The familiar and lovable keg-obsessed rock troll poses a serious threat to your opponent’s victory in this card, which becomes stronger with each passing round provided you’ve met his unique deck condition. I’ve always found Shupe’s deck condition to be quite interesting, but the payoff for Shupe’s Day Off is sadly underwhelming. This version of Shupe is considerably stronger, and makes the payoff more worthwhile. By the time he reaches his third form, your opponent has little to do but watch in horror as your beautiful Shupe meme plays out uninterrupted, spawning up to three Kegs on the board for unpredictable RNG goodness. Shuuuuuuuuuuuuuuuuuuupe! Shuuuuuupe! Shuuuuuuuuupe!

The resilience on the Kegs might be a bit much, in hindsight. Oh well.

Art source is linked here.

Gather by Moonlight

On a cold, clear moonlit night you may hear singular unearthly sounds as nocturnal beings gather for their accursed feast. Vampires! Whether gathering in an old shed, a subterranean cavern, or a sumptuous palace, vampires prefer to consume blood in great quantity and under the cover of darkness. This holds true even for higher vampires who can tolerate the light of the sun.

This scenario serves the vampire archetype by providing several sources of bleeding, plus a single use of bronze tall removal. Having this scenario on the board may force the opponent to delay playing their bronze engines, which will only make the vampires that much more oppressive. I chose the last stage of the scenario carefully, in order to provide vampires with something they lacked: tall punish. At the same time, I wanted to avoid the pitfall where scenarios simply play a handful of different bronze cards. As you’ll notice, this scenario only spawns one bronze card, while the other two effects are more unique.

Credit for the art goes to Steven Stahlberg, on DeviantArt.

Gnomish Workshop

Strange as it may seem, the finest smiths in Mahakam are not dwarves but gnomes. In fact, the finest blades–called Gwyhyrs–are forged according to advanced Gnomish technology. Thus it is that Gnomes are behind much of what is apparently dwarven technology.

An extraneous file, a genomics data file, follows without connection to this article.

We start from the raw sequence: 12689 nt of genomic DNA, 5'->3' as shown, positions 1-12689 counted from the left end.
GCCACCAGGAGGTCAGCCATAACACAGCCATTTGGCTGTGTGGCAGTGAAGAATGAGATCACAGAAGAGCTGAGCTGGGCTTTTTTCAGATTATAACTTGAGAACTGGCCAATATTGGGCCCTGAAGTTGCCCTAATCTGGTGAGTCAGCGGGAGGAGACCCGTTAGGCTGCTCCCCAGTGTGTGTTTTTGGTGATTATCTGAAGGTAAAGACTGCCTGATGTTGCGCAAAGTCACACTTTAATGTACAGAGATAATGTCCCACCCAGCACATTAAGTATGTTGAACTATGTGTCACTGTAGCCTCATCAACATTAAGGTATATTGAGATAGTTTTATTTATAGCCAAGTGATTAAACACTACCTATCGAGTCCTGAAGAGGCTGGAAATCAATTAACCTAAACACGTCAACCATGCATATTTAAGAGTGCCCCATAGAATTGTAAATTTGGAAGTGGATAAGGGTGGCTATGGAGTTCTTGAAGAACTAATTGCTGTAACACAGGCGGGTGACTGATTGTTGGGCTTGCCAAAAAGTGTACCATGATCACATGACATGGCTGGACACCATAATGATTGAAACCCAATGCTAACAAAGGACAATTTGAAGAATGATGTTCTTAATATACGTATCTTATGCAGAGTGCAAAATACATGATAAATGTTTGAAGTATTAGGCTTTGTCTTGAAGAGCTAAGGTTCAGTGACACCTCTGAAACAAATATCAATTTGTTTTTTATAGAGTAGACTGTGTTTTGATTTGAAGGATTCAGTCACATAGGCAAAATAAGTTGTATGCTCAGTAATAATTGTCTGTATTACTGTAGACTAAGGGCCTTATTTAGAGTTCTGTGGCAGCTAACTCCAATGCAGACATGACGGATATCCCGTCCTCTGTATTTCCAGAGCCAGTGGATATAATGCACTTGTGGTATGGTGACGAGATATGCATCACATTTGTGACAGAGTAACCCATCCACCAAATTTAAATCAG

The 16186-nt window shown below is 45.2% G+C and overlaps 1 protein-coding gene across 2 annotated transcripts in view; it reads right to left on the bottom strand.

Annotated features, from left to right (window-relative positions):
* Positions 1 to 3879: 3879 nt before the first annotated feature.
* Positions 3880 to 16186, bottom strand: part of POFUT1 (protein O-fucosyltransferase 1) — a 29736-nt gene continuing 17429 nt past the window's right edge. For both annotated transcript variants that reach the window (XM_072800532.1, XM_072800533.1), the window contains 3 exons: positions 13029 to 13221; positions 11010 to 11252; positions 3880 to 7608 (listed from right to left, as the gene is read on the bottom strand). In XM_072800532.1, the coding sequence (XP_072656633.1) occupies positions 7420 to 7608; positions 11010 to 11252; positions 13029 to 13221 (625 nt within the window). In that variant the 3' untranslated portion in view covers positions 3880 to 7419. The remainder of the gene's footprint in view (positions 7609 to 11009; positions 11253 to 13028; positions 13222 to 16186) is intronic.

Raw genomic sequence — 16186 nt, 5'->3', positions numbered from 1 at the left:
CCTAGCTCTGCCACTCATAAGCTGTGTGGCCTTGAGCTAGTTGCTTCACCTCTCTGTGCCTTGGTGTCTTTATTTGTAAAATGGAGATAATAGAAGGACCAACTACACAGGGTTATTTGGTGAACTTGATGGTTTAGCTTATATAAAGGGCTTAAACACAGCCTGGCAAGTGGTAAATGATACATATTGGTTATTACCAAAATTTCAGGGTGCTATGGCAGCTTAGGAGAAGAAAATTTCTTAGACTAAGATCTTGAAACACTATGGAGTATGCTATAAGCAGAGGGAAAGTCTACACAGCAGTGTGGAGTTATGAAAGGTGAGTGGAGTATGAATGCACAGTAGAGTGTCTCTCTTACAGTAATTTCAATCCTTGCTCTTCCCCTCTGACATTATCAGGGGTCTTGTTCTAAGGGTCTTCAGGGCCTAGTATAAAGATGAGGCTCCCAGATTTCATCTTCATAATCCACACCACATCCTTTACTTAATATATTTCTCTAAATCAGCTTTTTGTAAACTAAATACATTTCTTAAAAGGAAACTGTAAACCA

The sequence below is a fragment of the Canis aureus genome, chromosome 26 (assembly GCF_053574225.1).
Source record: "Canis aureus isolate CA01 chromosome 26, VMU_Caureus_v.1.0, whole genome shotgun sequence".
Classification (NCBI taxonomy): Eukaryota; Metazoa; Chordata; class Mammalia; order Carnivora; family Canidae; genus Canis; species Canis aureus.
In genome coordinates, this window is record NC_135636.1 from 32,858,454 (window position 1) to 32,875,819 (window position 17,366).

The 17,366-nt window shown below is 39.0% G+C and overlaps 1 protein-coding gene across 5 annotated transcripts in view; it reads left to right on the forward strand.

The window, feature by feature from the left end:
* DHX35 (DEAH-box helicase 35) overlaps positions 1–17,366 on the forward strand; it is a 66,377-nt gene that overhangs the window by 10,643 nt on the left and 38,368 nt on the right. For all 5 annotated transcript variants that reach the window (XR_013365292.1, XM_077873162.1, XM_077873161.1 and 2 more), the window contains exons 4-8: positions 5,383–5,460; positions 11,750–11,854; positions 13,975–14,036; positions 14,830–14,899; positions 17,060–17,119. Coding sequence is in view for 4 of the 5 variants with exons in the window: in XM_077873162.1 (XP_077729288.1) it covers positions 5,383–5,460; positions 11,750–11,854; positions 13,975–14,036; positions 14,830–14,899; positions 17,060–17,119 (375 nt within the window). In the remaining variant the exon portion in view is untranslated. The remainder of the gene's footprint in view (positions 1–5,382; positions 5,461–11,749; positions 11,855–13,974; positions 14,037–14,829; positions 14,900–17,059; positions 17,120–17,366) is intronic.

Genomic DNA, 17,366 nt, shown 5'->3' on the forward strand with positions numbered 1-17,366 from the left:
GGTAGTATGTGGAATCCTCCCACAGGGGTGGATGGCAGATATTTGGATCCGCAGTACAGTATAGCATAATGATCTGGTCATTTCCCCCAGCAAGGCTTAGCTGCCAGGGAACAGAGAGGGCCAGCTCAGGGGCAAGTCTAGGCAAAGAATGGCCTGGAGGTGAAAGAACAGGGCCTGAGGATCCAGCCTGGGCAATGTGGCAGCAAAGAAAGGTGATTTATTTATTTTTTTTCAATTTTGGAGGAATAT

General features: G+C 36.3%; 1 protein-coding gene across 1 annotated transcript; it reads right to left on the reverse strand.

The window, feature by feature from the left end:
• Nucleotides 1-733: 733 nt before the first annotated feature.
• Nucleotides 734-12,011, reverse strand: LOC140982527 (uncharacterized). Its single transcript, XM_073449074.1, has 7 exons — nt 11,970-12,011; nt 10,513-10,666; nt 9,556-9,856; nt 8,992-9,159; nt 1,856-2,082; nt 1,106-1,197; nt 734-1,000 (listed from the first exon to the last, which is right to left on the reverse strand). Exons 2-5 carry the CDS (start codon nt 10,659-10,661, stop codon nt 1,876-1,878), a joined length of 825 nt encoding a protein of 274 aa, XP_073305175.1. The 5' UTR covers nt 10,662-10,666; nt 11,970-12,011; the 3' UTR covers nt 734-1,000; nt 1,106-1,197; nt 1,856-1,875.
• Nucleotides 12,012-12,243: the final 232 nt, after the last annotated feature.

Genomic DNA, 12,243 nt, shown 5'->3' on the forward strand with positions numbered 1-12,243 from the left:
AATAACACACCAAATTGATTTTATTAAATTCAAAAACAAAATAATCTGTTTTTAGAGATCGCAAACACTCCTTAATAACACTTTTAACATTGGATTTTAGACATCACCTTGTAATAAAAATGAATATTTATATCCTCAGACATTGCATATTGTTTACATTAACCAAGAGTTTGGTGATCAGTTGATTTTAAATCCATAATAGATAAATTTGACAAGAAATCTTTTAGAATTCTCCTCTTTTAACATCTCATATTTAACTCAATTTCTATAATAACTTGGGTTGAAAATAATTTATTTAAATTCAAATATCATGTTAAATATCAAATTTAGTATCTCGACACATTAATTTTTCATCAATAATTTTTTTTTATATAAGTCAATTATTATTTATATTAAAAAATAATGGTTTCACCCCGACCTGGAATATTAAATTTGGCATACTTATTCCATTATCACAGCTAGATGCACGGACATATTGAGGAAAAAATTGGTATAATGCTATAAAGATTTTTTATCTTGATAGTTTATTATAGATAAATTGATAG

This card supports the dwarf archetype massively, making dwarven units much harder to remove than they otherwise would be. In addition, its resilience makes it useful across multiple rounds. Dwarf decks sometimes struggle in short rounds, which makes them vulnerable to a bleed. A card like this would address this issue quite effectively, by giving dwarven engines a substantial edge for two entire rounds.

Credit for the art goes to Todor Hristov, found on Artstation.


Long ago in an age enshrouded in mist and myth, legends tell of a powerful Gwent archetype known as Harmony. In those ancient days, players could replay the Water of Brokilon card twice, placing 4 engines on the board in a single turn. Though this technique has been lost to time, there are still those who dream of a return of Harmony–and with it, Scoia’tael–to its rightful place at tier 1.

Sea’ala supports harmony by allowing human and elf units to trigger harmony and then become harmony engines themselves, thus paving the way for more harmony triggers down the road. She’s designed to support Harmony in a manner analogous to the way Koschey supports thrive. Interestingly, Sea’ala would allow Deadeye Ambush to become a Harmony leader, as the spawned elves can be transformed into Dryad Fledglings.

The original source for the art is here, on Artstation.


Skellige cards are typically divided between druid-themed alchemy cards and damage-oriented warrior cards. For the most part, the two archetypes rarely meet in the middle. After all, druids are mainly focused on boost and healing, while warriors deal pure damage. CDPR has made some attempt to unite the two archetypes with the recent rain package, but this card takes it a step further by encouraging players to play two different types of specials in their decks.

Radegast rewards players for including both raids and alchemy cards in their deck. By playing a single raid followed by several alchemy cards, players can generate significant carryover and maintain a presence through multiple rounds. Radegast’s ceiling is quite high, but he requires a significant deckbuilding commitment to reach his full value.

The original source for the art appears to be DeviantArt.

Borch Three Jackdaws

Introduced in Andrzej Sapkowski’s short story The Bounds of Reason, Borch Three Jackdaws was the name used by Villentretenmerth while in human form. His true form, it was revealed, was that of a mighty golden dragon. It was only when this form was revealed that Geralt understood why Vea had called him “the most beautiful”.

Borch was known for his female companions Tea and Vea–who he referred to as his “weapons”. I think that Borch truly deserves a dedicated card, just like his daughter Saesenthessis. After all, he’s one of the only golden dragons in the entire witcher universe, alongside Zerrikanterment.